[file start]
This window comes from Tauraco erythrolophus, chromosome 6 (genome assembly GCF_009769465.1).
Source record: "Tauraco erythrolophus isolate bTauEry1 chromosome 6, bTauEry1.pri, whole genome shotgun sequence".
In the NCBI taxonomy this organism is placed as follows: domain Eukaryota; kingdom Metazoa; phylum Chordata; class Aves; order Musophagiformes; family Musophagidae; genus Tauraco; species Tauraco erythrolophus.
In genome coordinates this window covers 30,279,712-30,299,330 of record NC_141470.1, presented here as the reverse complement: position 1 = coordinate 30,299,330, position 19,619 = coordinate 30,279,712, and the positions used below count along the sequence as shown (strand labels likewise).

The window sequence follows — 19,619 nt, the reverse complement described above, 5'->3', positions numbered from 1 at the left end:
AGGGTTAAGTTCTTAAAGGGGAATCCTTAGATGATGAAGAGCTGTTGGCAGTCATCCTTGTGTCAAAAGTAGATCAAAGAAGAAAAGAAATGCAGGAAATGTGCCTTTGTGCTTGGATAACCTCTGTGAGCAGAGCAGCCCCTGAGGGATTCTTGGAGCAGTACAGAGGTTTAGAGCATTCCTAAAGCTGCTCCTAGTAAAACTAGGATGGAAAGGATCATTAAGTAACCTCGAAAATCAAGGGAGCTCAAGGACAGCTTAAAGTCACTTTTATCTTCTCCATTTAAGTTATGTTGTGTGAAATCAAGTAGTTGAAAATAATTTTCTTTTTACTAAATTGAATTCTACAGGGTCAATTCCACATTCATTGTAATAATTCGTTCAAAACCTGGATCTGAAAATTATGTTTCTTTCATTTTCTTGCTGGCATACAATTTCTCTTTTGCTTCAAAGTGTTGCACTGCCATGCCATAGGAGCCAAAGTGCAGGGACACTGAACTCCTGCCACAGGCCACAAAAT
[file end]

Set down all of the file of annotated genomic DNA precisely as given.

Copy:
This window comes from Tauraco erythrolophus, chromosome 6 (genome assembly GCF_009769465.1).
Source record: "Tauraco erythrolophus isolate bTauEry1 chromosome 6, bTauEry1.pri, whole genome shotgun sequence".
In the NCBI taxonomy this organism is placed as follows: domain Eukaryota; kingdom Metazoa; phylum Chordata; class Aves; order Musophagiformes; family Musophagidae; genus Tauraco; species Tauraco erythrolophus.
In genome coordinates this window covers 30,279,712-30,299,330 of record NC_141470.1, presented here as the reverse complement: position 1 = coordinate 30,299,330, position 19,619 = coordinate 30,279,712, and the positions used below count along the sequence as shown (strand labels likewise).

The window sequence follows — 19,619 nt, the reverse complement described above, 5'->3', positions numbered from 1 at the left end:
AGGGTTAAGTTCTTAAAGGGGAATCCTTAGATGATGAAGAGCTGTTGGCAGTCATCCTTGTGTCAAAAGTAGATCAAAGAAGAAAAGAAATGCAGGAAATGTGCCTTTGTGCTTGGATAACCTCTGTGAGCAGAGCAGCCCCTGAGGGATTCTTGGAGCAGTACAGAGGTTTAGAGCATTCCTAAAGCTGCTCCTAGTAAAACTAGGATGGAAAGGATCATTAAGTAACCTCGAAAATCAAGGGAGCTCAAGGACAGCTTAAAGTCACTTTTATCTTCTCCATTTAAGTTATGTTGTGTGAAATCAAGTAGTTGAAAATAATTTTCTTTTTACTAAATTGAATTCTACAGGGTCAATTCCACATTCATTGTAATAATTCGTTCAAAACCTGGATCTGAAAATTATGTTTCTTTCATTTTCTTGCTGGCATACAATTTCTCTTTTGCTTCAAAGTGTTGCACTGCCATGCCATAGGAGCCAAAGTGCAGGGACACTGAACTCCTGCCACAGGCCACAAAAT